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January 14, 2009
Unexploded bombs leave a deadly legacy in Vietnam

The war never quite ends in Vietnam — all across the country, thousands of unexploded bombs and grenades are still buried in the ground.

At least 38,000 people have been killed by leftover explosives since the Vietnam War ended in 1975.

Worldfocus special correspondent Mark Litke and producer Ara Ayer venture into the fields of Quang Tri to explore a deadly legacy of war.

Below, read commentary from bloggers and information from organizations working to safely clear Vietnamese lands.

Watch a slideshow about the situation in Quang Tri, “Responding to the Tet Offensive Legacy,” from the humanitarian Mines Advisory Group (MAG), which works to clear unexploded ordnance (UXO).

The organization also writes about a young Vietnamese man who is working with them to dispose of UXOs after his brother was injured by an explosive.

American blogger “Mike Richards” visits the demilitarized zone in Vietnam, where his cousin was killed during the war. He describes running across mortars and parts of a rocket launcher.

Blogger “seetch” ventures to Vietnam’s Cu Chi Tunnels, writing that the Vietnamese are moving on but also educating children about the war through the use of historic sites like the tunnels.

An American blogger living in Laos — which faced heavy U.S. bombing during the war as America tried to cut off Vietnamese supply routes — writes that clearance efforts are not moving fast enough.

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Please, I beg you “World Focus” to not leave out the story of the Hmong when addressing the Vietnam War. I don’t know how many viewers you have, but I hope it’s many and that it grows.


In 1960 the CIA approached Vang Pao (Hmong military officer) to enlist his support in their fight against Vietnamese communists. An estimated 500,000 Hmong lived in Laos. About 30,000 Hmong fought against the Vietnamese, being paid an average of 10 cents per day and the promise of being taken care of by the United States government. The United States pulled out of the war in Southeast Asia. An estimated 17,000 Hmong soldiers and 5,000 civilians were killed in the war. The Pathet Lao government in Laos begins “re-educating” the Hmong, often in concentration camps. Also, in retaliation for Hmong assistance to the United States, the government uses chemical weapons against the Hmong. Many Hmong fled to Thailand and more than 100,000 Hmong were killed.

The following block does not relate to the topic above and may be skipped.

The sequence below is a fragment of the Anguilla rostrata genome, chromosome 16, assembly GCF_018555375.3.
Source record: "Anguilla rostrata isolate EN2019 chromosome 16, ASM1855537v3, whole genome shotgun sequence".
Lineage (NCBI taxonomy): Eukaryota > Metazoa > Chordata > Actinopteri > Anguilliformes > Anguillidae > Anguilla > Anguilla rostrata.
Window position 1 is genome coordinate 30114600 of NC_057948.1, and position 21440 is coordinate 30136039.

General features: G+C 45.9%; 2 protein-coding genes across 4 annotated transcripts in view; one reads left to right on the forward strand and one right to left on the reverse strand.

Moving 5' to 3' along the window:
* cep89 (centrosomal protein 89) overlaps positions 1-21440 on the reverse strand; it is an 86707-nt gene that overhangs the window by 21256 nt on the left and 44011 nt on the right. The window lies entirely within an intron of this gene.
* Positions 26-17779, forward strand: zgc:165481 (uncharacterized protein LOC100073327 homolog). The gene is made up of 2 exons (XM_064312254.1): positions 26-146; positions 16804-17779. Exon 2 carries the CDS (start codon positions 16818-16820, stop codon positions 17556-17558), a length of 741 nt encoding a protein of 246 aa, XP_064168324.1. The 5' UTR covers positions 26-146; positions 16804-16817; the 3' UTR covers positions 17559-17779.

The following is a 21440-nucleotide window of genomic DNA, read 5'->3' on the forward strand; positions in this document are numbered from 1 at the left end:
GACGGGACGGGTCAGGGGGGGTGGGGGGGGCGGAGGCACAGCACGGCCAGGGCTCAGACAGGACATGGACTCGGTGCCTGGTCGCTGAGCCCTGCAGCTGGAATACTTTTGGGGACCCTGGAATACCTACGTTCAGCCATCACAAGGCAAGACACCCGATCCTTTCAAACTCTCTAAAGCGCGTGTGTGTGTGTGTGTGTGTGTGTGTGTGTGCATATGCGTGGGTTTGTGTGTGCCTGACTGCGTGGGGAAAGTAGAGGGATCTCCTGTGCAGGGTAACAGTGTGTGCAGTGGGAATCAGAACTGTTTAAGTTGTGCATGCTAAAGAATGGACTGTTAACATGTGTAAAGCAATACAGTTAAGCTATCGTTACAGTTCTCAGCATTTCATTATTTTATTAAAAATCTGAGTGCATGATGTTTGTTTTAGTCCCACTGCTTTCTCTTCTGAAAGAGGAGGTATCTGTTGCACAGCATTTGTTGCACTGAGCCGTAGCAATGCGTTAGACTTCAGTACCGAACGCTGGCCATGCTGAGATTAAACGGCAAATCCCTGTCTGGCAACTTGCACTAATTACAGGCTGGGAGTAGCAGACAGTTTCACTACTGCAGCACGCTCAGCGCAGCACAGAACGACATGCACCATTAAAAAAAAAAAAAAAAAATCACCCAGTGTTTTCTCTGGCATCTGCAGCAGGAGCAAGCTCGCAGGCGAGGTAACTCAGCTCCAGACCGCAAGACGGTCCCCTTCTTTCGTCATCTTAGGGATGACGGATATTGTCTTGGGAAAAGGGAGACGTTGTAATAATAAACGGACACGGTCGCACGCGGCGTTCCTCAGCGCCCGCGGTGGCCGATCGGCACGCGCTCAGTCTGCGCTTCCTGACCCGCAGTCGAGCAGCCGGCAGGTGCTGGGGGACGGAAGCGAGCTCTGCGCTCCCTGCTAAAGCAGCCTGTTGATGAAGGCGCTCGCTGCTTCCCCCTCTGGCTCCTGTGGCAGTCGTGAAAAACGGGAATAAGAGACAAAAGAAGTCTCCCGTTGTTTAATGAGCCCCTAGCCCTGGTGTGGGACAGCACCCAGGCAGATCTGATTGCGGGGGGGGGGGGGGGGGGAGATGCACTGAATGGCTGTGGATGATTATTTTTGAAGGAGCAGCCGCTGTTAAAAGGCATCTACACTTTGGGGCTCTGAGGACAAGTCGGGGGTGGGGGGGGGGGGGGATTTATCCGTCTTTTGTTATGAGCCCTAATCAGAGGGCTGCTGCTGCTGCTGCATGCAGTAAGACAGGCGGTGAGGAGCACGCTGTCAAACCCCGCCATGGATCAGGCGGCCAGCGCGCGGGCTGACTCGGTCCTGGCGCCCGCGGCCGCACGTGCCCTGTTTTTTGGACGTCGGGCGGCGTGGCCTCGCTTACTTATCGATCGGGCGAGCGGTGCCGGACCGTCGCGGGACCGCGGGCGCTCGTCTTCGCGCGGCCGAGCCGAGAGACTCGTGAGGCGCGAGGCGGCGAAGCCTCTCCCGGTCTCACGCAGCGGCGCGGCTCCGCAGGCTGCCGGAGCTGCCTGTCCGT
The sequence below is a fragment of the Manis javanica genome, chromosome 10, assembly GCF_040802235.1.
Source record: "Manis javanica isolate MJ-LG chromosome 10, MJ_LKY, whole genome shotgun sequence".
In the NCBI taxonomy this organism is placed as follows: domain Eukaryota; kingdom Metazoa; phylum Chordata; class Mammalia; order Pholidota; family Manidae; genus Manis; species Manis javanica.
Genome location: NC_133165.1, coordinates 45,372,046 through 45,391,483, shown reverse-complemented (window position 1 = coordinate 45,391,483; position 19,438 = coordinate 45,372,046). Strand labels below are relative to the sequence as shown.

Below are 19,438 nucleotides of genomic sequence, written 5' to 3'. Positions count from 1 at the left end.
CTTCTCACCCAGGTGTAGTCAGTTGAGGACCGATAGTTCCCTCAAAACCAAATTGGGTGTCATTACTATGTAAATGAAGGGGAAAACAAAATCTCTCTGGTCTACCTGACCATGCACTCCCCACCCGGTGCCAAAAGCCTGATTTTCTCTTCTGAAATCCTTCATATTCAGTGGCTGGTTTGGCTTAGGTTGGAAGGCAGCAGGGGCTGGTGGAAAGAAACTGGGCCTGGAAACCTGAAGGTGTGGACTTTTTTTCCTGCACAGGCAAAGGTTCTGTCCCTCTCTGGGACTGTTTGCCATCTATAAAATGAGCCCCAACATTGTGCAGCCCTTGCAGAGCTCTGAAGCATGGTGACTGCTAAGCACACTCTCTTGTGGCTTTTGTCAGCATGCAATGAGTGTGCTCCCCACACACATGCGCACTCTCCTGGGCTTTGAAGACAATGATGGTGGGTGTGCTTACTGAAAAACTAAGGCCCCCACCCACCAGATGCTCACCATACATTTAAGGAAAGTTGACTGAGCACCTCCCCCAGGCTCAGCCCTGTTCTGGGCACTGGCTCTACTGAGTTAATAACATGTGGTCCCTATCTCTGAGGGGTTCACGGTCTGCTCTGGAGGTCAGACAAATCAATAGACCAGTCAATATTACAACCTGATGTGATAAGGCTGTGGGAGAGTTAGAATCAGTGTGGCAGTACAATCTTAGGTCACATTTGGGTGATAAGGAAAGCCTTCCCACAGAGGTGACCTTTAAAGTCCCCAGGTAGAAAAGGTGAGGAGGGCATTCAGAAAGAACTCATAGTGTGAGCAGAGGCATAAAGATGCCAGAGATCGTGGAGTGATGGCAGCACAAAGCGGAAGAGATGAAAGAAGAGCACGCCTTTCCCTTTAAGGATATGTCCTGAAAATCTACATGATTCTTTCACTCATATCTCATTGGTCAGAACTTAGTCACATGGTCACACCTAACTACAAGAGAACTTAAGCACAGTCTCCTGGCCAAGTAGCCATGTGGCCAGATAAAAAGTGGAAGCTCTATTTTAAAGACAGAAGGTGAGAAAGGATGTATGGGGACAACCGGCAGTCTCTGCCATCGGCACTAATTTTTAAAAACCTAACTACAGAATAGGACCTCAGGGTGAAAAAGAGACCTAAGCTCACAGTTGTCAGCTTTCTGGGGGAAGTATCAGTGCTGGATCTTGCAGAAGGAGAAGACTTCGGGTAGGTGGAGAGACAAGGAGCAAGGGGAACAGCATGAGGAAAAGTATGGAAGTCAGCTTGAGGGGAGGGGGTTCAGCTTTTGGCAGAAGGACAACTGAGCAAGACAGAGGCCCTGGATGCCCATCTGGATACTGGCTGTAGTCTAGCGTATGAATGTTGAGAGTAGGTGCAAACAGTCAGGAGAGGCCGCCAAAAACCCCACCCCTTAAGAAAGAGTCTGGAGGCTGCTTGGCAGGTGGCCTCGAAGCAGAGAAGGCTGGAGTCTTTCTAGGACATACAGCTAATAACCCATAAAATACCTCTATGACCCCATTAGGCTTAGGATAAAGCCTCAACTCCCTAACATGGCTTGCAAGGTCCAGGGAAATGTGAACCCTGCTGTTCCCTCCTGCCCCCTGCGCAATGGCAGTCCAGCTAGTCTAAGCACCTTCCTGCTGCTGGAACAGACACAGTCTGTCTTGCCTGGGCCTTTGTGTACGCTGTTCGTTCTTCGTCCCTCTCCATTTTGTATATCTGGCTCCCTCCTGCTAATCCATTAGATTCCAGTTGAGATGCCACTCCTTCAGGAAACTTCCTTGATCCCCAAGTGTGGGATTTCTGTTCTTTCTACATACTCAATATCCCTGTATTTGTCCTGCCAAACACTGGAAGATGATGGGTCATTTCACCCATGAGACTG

From my understanding, virtually all the crucial help the Hmong did finally receive came from churches and not our government (Faragher, 971).


THE FOLLOWING CLIPS MAY BE HARD TO WATCH: (cover part of the screen with your hand)

(only 2:29 min.)

(only 6:20 min.)



Video clips from Rebecca Somer’s “Hunted like Animals”

Faragher, John et al. “Volume II, Out of Many: A History of The American People.” 3rd ed. Prentince Hall, Upper Saddle River, New Jersey 07458. 2000.

Thanks & Peace


As a recent U.S. visitor to Vietnam, I greatly appreciate this series. I hope many Americans see it, including students in schools. The U.S. has some unfinished business in Vietnam, including helping the country recover from our immoral aggresion.


Very good and makes me think.


Thank you so much for this piece. I hope to see more of this in your upcoming programs

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